Mango Boom or Bust?

Mango Boom or Bust?

Sri Lanka’s mango trees are bursting with fruit this year, but the record-breaking harvest has Agriculture Minister Mahinda Amaraweera scratching his head. While a bountiful mango season is usually cause for celebration, this year’s surplus has triggered concerns about a price plunge that could hurt farmers. Instead of seeking export avenues, the Minister’s focus is on a crucial question: should mango cultivation be scaled back in the future?

Sweet Dilemma:
• This year’s mango haul surpassed the usual 250 million fruits, thanks to a unique weather pattern.
• While it’s a feast for the senses, the abundance has driven down prices by nearly half, impacting farmer incomes.
• The worry is that uncontrolled expansion could lead to similar gluts in the future, further jeopardizing livelihoods.
Minister’s Inquiry:
• Amaraweera has requested a scientific report from the Department of Agriculture to assess the sustainability of further mango cultivation.
• The report will analyze market trends, price fluctuations, and land usage patterns to determine optimal cultivation levels.
• It will also consider the impact on farmer income, resource utilization, and the environment.

Expanding Global Market:
The global market is expanding and Sri Lanka needs to explore avenues to exploit export potential instead of curtailing production, said Indian Agronomist Aravind Chandra Mohan.
The TEJC variety has great export potential . According to data from the National Institute of Post Harvest Management (NIPHM), under the Ministry of Agriculture, the annual mango harvest for all varieties in the country typically amounts to around 250 million fruits
This surplus in production resulting in a drop in the price of TEJC mangoes, needs to be seen as a temporary issue coupled with the inability of the Sri Lankan authorities to get more export orders said Aravind Chadra Mohan.
The fruit is a rich source of nutrients and vitamins and is widely consumed in fresh, frozen and canned forms. The increasing applications of mango in the beverage industry and processing and confectionery items are expected to drive the demand for the global mango market. However, seasonal availability and high pest and disease attacks may hamper the market growth.

Global Mango Market Dynamics:

Data Bridge Market Research analyses that the global mango market will grow at a CAGR of 4.9% from 2023 to 2030.
The mango tree is native to southern Asia, particularly Myanmar and India’s Assam state and various cultivars have been developed. Mangos are high in vitamins A, C and D.

The major factor likely to support the growth of the global mango market is the increased product demand from the beverage industry in the upcoming years. Various large-scale food and beverage producers have introduced products based on mango into the market, such as Starbucks, McDonald’s and PepsiCo, among others. These brands largely use fruit extracts and purees in their smoothies and drinks. These drinks are in great demand among consumers, likely to leverage the mango market in the future positively.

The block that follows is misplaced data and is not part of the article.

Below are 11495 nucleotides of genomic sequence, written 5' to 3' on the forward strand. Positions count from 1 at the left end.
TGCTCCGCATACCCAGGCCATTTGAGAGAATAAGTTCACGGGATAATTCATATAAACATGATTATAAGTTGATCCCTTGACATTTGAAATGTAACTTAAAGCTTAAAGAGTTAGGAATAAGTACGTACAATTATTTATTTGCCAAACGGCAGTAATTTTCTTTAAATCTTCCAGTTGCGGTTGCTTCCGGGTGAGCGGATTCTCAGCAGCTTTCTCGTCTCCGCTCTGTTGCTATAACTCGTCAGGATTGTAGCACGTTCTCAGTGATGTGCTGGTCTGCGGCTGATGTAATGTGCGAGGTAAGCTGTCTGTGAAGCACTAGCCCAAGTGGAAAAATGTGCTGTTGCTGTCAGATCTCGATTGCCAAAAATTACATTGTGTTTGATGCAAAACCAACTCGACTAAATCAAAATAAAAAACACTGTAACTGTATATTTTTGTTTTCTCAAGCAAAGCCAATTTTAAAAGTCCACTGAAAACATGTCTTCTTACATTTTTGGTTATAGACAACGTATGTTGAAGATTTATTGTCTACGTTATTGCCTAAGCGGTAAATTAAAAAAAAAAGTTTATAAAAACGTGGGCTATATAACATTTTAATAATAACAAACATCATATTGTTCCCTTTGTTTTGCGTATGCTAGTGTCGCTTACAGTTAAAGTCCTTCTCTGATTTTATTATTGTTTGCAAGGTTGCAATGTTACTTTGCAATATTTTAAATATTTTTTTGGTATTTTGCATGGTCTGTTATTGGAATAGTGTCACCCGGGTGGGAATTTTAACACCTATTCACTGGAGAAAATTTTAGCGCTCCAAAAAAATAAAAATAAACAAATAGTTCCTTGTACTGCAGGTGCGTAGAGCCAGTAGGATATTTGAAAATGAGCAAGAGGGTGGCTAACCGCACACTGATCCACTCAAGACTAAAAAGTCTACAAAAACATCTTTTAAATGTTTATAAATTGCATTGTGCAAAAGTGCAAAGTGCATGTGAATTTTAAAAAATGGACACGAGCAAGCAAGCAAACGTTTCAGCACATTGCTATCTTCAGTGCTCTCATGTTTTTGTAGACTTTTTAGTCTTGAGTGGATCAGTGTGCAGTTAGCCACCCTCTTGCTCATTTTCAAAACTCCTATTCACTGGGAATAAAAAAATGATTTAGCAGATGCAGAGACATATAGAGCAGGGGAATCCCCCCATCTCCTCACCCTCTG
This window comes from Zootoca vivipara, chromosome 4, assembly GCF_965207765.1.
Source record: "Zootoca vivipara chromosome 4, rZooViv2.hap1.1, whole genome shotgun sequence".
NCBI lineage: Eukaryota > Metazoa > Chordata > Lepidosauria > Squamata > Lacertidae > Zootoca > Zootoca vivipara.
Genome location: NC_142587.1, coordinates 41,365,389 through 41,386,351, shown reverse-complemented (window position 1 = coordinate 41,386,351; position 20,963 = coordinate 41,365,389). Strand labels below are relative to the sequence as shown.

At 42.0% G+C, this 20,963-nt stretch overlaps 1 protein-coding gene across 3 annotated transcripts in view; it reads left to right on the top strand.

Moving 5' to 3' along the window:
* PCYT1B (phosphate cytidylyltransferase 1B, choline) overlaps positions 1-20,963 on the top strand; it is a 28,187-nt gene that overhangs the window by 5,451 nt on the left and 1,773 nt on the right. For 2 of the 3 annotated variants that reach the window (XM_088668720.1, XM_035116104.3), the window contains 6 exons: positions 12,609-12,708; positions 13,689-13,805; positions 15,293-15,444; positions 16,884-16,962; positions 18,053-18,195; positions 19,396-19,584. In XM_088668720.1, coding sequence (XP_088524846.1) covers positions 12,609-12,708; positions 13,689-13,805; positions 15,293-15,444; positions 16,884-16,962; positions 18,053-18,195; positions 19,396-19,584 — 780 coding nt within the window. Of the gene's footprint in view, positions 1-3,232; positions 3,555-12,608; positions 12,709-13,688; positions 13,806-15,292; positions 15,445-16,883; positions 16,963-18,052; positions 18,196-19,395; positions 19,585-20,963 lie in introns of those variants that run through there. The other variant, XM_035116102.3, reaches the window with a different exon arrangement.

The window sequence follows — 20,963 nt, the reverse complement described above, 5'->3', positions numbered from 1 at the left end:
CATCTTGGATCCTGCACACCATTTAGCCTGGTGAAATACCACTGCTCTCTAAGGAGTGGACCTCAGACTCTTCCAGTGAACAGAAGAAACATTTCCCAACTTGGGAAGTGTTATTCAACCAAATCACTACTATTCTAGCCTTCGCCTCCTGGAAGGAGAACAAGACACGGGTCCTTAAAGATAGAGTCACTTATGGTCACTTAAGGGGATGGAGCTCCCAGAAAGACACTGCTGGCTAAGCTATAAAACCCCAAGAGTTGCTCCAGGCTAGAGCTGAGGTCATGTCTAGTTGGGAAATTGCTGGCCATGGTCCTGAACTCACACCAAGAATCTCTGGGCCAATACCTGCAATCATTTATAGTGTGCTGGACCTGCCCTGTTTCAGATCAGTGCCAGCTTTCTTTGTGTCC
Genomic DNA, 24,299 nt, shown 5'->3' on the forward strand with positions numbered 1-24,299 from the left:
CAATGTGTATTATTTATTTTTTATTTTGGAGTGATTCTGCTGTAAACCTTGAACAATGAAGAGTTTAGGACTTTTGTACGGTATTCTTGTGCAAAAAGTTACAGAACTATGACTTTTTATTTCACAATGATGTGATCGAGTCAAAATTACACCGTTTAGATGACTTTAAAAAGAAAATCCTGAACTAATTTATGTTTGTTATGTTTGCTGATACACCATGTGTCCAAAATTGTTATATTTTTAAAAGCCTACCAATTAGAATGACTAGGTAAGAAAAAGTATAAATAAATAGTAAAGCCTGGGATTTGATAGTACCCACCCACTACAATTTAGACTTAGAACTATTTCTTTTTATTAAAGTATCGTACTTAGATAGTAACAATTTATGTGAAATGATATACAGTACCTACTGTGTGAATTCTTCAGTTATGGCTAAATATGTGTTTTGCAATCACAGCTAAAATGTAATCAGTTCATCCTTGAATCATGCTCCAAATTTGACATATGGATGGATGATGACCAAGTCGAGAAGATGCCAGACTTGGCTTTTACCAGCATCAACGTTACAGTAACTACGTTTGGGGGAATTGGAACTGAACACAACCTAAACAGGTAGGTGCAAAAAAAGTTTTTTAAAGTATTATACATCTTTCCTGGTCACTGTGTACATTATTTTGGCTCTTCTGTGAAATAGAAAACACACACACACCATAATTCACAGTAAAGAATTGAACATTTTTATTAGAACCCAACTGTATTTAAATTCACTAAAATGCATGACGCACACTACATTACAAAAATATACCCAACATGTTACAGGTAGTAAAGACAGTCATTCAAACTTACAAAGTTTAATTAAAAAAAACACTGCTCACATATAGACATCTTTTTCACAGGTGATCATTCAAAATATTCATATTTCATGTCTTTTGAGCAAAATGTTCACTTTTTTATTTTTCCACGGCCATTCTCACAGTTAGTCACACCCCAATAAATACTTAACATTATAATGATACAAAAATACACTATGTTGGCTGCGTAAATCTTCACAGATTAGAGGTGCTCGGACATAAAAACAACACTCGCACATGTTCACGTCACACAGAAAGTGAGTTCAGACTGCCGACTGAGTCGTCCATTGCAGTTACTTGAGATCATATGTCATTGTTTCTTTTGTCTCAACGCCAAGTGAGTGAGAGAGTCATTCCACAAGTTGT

Moreover, mango-based drinks are back with compelling commercials on television, peddling the belief that they are all you need to quench your thirst in a day. Much like the fruit itself, Mango-based drinks are expected to be in high demand. In addition, there are several mango-flavored drinks in the market like maaza, frooti and slice, which have a large market share in various countries.

High demand for mango puree owing to growing awareness regarding the use of organic products
Mango puree, often called mango pulp, is a smooth and thick product processed so that the insoluble fibrous parts of the ripe mangoes are broken up. It retains all fruit juice and a huge portion of the fibrous matter naturally, which is found naturally in raw fruit. Organic mango puree is in higher demand by consumers due to growing awareness regarding the usage of organic products.
The United Arab Emirates was the main destination for mango exports from Sri Lanka, while Qatar and the Maldives followed.

Colombo-based fruit and vegetable suppliers point out that if proper measures are put in place Sri Lanka could double its mango exports by just concentrating on these three destinations alone, while the European and USA markets have been hardly touched by Sri Lankan Mango exporters.

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